The water we drinkChina to step up efforts to control Mother Nature

Published 20 December 2010

China is facing increasingly sever water shortages; the Chinese government is expanding it activities to combat extreme weather such as droughts, exploring airborne water resources, bringing water from he sea inland, and other measures to secure stable water supplies for cities, industry and agriculture

Water shortages in China are growing increasingly more severe, as global warming causes the quicker evaporation of large amounts of fresh water, while shrinking ice-caps fail to replenish the drying repositories. China, therefore, plans to step up a weather-manipulation program that has stirred debate about tinkering with Mother Nature, state media said on Friday.

Zheng Guoguang, director of the China Meteorological Administration, said chronic water shortages in parts of the country will worsen in the decades ahead and “thus we need to control the weather,” Xinhua news agency reported.

AFP reports that China last year began to set aside a special budget for weather-control activities, and spending grew 19 percent in the first ten months of this year to $114 million, the report said.

Such activities will be expanded to combat extreme weather such as droughts, “explore airborne water resources, improve the ecological environment,” and secure stable water supplies for cities, industry and agriculture, Xinhua said, citing the administration’s plans.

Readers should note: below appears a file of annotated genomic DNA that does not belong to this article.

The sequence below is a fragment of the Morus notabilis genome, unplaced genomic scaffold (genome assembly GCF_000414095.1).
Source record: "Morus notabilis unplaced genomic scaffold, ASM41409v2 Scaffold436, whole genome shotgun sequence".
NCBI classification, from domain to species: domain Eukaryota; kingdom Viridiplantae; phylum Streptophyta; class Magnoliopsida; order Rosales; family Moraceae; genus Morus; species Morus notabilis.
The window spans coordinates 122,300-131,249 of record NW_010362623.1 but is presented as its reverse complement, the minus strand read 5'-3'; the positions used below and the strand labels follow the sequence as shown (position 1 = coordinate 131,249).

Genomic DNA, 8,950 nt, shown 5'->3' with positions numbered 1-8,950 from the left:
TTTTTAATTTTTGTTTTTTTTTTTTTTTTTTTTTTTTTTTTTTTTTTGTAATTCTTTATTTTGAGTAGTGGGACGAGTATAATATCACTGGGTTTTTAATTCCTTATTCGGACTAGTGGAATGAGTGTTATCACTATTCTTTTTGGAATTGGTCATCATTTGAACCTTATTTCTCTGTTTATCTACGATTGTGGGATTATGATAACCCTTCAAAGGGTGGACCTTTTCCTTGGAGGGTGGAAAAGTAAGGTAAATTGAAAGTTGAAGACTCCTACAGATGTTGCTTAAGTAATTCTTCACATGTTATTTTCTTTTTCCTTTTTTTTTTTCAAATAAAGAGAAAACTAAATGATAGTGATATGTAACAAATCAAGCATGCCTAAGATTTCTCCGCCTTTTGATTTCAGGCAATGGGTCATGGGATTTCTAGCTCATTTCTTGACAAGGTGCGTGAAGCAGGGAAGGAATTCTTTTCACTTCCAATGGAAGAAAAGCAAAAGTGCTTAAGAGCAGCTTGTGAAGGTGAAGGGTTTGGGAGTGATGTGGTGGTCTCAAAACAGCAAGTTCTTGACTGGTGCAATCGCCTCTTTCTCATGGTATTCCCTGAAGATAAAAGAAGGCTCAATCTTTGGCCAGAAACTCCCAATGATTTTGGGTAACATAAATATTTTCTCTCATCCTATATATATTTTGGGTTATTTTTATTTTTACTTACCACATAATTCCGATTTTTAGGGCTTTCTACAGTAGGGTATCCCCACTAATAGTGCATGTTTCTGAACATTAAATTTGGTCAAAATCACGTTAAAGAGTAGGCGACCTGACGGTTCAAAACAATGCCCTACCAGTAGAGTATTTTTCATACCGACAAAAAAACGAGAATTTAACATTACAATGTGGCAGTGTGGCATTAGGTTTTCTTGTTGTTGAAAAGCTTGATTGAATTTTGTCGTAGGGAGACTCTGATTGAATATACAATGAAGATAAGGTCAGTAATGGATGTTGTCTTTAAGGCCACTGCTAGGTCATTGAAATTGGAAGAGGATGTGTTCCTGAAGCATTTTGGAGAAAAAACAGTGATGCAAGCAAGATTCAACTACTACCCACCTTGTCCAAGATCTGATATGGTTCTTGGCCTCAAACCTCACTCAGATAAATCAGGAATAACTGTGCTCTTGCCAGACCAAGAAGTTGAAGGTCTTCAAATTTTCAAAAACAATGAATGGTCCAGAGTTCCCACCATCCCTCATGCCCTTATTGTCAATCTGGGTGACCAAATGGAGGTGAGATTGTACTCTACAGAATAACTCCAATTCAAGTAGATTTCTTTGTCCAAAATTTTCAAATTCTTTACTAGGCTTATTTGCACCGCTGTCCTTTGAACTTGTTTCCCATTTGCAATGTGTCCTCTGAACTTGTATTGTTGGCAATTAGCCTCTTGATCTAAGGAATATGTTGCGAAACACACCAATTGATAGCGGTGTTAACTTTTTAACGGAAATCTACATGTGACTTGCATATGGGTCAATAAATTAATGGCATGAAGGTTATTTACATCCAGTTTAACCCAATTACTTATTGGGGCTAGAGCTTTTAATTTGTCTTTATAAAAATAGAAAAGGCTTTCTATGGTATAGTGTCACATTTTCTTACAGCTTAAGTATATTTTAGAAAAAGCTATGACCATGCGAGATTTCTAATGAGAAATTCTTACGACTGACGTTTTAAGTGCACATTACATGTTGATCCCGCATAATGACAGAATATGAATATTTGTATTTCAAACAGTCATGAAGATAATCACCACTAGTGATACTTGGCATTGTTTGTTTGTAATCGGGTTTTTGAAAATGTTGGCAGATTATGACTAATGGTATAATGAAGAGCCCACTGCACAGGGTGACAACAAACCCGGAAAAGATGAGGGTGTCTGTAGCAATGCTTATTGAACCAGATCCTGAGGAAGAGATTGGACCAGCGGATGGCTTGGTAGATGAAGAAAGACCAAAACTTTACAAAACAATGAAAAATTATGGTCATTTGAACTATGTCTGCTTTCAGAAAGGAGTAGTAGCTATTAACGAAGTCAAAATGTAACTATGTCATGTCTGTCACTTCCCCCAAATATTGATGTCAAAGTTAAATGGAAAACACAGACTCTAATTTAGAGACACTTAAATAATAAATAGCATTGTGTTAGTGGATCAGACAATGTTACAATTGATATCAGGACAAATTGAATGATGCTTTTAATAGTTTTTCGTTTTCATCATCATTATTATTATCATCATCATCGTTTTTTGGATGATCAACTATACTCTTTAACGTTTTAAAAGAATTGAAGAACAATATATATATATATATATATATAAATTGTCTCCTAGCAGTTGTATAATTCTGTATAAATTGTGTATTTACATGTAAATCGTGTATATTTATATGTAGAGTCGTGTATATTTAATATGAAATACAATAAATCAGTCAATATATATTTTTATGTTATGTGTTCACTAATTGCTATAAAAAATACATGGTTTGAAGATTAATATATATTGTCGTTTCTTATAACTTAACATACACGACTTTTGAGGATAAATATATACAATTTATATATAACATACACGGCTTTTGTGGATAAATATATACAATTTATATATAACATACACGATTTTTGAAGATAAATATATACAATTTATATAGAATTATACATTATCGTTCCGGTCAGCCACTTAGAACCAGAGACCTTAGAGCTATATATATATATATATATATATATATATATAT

China has increasingly relied on weather-changing methods in recent years, both for political reasons and to address frequent droughts.

It fired chemical-laden “rain dispersal rockets” over Beijing to wring moisture out of threatening clouds and clear the capital’s smoggy skies for the Beijing Olympics opening ceremony in August 2008.

It did the same ahead of the October 2009 60th National Day celebrations in the capital, which were headlined by a nationally televised military parade touting the country’s rise.

Cloud-seeding typically involves firing substances such as silver iodide, salts, and dry ice into the sky, which bring on the formation of larger raindrops.

The technique has sparked controversy. Beijing residents griped about flight delays, traffic snarls, cancelled classes, and other inconveniences of a surprise heavy snowstorm in November 2009 that was artificially induced and was the city’s earliest snowfall in twenty years.

Some experts also have said more research must be done into the potential effects of repeated use of such methods.

Chinese authorities divulge few details about weather-control efforts and repeated AFP requests for access to the program have been refused.